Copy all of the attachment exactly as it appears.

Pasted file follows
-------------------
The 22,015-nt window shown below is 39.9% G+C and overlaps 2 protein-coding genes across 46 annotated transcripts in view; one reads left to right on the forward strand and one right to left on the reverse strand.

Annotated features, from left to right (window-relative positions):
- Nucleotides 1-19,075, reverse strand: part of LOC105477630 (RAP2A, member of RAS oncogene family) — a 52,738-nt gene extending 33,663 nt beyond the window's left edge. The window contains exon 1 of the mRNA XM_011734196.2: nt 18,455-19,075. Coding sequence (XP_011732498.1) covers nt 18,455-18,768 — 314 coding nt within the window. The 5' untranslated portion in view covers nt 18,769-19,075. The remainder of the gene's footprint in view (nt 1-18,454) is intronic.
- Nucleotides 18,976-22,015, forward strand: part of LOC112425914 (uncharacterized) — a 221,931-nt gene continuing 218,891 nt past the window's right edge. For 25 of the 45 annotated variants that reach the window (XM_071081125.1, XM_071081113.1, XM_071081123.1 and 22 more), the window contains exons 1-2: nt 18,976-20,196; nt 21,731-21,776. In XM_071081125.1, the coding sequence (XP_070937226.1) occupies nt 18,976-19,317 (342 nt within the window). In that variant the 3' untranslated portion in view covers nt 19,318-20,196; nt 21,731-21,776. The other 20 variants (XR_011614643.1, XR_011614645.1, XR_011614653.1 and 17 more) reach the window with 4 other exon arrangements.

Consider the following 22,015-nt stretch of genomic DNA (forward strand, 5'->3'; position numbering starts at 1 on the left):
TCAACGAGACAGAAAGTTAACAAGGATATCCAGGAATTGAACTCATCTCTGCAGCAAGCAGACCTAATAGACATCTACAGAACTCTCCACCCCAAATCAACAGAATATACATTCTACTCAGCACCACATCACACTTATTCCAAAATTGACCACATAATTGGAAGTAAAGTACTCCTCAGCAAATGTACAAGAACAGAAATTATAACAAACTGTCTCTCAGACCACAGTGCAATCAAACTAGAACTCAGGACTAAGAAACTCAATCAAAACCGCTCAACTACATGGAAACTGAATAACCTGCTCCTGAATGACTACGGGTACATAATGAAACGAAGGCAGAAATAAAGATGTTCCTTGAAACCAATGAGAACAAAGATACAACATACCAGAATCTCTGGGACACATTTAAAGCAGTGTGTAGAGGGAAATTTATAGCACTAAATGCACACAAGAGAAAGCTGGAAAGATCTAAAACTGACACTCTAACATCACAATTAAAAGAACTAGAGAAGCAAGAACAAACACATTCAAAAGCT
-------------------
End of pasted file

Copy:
The 22,015-nt window shown below is 39.9% G+C and overlaps 2 protein-coding genes across 46 annotated transcripts in view; one reads left to right on the forward strand and one right to left on the reverse strand.

Annotated features, from left to right (window-relative positions):
- Nucleotides 1-19,075, reverse strand: part of LOC105477630 (RAP2A, member of RAS oncogene family) — a 52,738-nt gene extending 33,663 nt beyond the window's left edge. The window contains exon 1 of the mRNA XM_011734196.2: nt 18,455-19,075. Coding sequence (XP_011732498.1) covers nt 18,455-18,768 — 314 coding nt within the window. The 5' untranslated portion in view covers nt 18,769-19,075. The remainder of the gene's footprint in view (nt 1-18,454) is intronic.
- Nucleotides 18,976-22,015, forward strand: part of LOC112425914 (uncharacterized) — a 221,931-nt gene continuing 218,891 nt past the window's right edge. For 25 of the 45 annotated variants that reach the window (XM_071081125.1, XM_071081113.1, XM_071081123.1 and 22 more), the window contains exons 1-2: nt 18,976-20,196; nt 21,731-21,776. In XM_071081125.1, the coding sequence (XP_070937226.1) occupies nt 18,976-19,317 (342 nt within the window). In that variant the 3' untranslated portion in view covers nt 19,318-20,196; nt 21,731-21,776. The other 20 variants (XR_011614643.1, XR_011614645.1, XR_011614653.1 and 17 more) reach the window with 4 other exon arrangements.

Consider the following 22,015-nt stretch of genomic DNA (forward strand, 5'->3'; position numbering starts at 1 on the left):
TCAACGAGACAGAAAGTTAACAAGGATATCCAGGAATTGAACTCATCTCTGCAGCAAGCAGACCTAATAGACATCTACAGAACTCTCCACCCCAAATCAACAGAATATACATTCTACTCAGCACCACATCACACTTATTCCAAAATTGACCACATAATTGGAAGTAAAGTACTCCTCAGCAAATGTACAAGAACAGAAATTATAACAAACTGTCTCTCAGACCACAGTGCAATCAAACTAGAACTCAGGACTAAGAAACTCAATCAAAACCGCTCAACTACATGGAAACTGAATAACCTGCTCCTGAATGACTACGGGTACATAATGAAACGAAGGCAGAAATAAAGATGTTCCTTGAAACCAATGAGAACAAAGATACAACATACCAGAATCTCTGGGACACATTTAAAGCAGTGTGTAGAGGGAAATTTATAGCACTAAATGCACACAAGAGAAAGCTGGAAAGATCTAAAACTGACACTCTAACATCACAATTAAAAGAACTAGAGAAGCAAGAACAAACACATTCAAAAGCT